Even after decades of decay, abandoned Russian churches retain their beauty. A Russian photographer has documented the country’s fast-vanishing religious heritage and captured its artistry.
Some structures, in the middle of fields or hidden in forests, date back hundreds of years. The hand-painted walls crumble and the stained-glass windows disintegrate, but their faded majesty endures.
Alexander Sukharev, who has a passion for photographing abandoned buildings and structures overgrown by nature, is the man behind the camera.
“Sometimes you go into a church and find yourself in a former warehouse for auto parts, and sometimes you find yourself in halls where it looks as if it had been rearranged, so discos could be held there,” said Sukharev, who is from Moscow. “Sometimes, you would even find a statue of Lenin stood beside Jesus on the cross.”
Many of the churches photographed were targeted by the anti-religious Communist Party in the 20th century, before being looted in the 1990s during the collapse of the Soviet Union.
Each church has its own story.
The Church of the Intercession of the Holy Mother of God in the village of Zamoshie was built in 1812 and remained open until the 1930s. The church bells were destroyed in 1937, and heavy machinery was used in an effort to destroy the building. However, the building somehow survived and was turned into a storehouse for grain.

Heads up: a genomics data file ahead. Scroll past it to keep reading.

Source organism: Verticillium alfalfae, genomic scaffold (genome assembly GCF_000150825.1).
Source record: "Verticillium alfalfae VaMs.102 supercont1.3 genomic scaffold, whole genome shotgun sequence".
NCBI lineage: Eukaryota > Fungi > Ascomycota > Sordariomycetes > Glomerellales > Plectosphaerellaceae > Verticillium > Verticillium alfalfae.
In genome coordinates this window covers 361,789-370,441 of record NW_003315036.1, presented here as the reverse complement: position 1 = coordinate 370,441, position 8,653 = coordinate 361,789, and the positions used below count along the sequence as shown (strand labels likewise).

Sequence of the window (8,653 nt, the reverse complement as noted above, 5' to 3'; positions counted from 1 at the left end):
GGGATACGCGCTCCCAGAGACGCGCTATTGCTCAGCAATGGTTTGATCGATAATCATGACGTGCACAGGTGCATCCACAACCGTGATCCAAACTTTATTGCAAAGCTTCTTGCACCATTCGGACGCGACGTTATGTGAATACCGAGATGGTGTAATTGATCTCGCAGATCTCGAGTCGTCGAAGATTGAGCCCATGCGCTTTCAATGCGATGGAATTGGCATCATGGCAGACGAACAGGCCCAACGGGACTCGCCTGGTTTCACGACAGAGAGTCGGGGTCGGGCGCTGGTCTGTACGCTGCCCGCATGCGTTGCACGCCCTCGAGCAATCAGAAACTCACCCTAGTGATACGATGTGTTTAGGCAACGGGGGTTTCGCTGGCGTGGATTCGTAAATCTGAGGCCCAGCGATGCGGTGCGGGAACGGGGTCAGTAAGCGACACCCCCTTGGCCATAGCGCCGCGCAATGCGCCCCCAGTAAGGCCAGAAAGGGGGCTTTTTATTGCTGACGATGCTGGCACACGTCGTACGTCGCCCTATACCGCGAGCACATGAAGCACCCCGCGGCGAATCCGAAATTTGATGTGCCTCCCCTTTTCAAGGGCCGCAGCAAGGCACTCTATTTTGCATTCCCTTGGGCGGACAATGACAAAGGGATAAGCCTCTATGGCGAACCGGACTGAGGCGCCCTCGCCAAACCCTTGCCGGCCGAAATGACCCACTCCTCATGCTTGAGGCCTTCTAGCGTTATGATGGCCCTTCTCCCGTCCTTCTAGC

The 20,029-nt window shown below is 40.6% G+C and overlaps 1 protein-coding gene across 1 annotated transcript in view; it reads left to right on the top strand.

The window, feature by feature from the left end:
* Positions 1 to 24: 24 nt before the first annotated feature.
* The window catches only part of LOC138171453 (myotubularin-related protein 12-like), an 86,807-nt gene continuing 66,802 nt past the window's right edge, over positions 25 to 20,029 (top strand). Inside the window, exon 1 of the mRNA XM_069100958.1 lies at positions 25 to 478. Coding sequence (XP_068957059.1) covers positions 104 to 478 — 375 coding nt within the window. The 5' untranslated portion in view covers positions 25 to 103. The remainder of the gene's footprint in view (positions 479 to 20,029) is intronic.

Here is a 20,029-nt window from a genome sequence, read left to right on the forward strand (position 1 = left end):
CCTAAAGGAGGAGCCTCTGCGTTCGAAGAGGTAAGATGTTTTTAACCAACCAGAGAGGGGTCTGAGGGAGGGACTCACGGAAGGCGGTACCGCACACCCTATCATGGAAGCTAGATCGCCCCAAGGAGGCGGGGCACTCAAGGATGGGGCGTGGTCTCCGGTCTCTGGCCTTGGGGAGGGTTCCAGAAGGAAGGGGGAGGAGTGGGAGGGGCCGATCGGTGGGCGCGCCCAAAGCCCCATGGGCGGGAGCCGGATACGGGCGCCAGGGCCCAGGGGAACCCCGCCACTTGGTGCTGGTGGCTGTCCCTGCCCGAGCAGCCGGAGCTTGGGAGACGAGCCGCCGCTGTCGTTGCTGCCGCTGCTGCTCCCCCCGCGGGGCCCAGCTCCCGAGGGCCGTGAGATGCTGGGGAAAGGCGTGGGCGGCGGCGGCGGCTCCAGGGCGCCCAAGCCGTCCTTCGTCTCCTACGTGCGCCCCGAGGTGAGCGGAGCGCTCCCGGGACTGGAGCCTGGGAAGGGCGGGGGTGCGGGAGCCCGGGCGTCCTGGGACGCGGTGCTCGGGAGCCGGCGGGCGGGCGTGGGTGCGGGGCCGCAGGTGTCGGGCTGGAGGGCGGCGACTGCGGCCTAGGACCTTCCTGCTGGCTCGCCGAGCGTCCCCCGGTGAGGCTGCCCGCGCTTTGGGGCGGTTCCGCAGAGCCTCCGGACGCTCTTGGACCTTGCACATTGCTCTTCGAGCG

Though the Church of the Intercession in Zamosh and the Church of St. John the Theologian in the Kaluga region survived the 1930s, they were shut down in 1961 by local authorities, who also removed all iconography.
The Church of the Kazan Icon of the Mother of God in the village of Kurba in the Yaroslavl Region was closed in 1929-1930. In subsequent years, the church collapsed. Plans were developed in 1988 to restore the building, but work was put on hold in 1993 and remains undone.
While the churches have been abandoned, occasionally people still visit them, Alexander said.
“Visiting abandoned places allows you to connect directly with history,” he said. “This experience is more impactful than any sort of history class you might be given at school.”
Edited by Judith Isacoff and Fern Siegel
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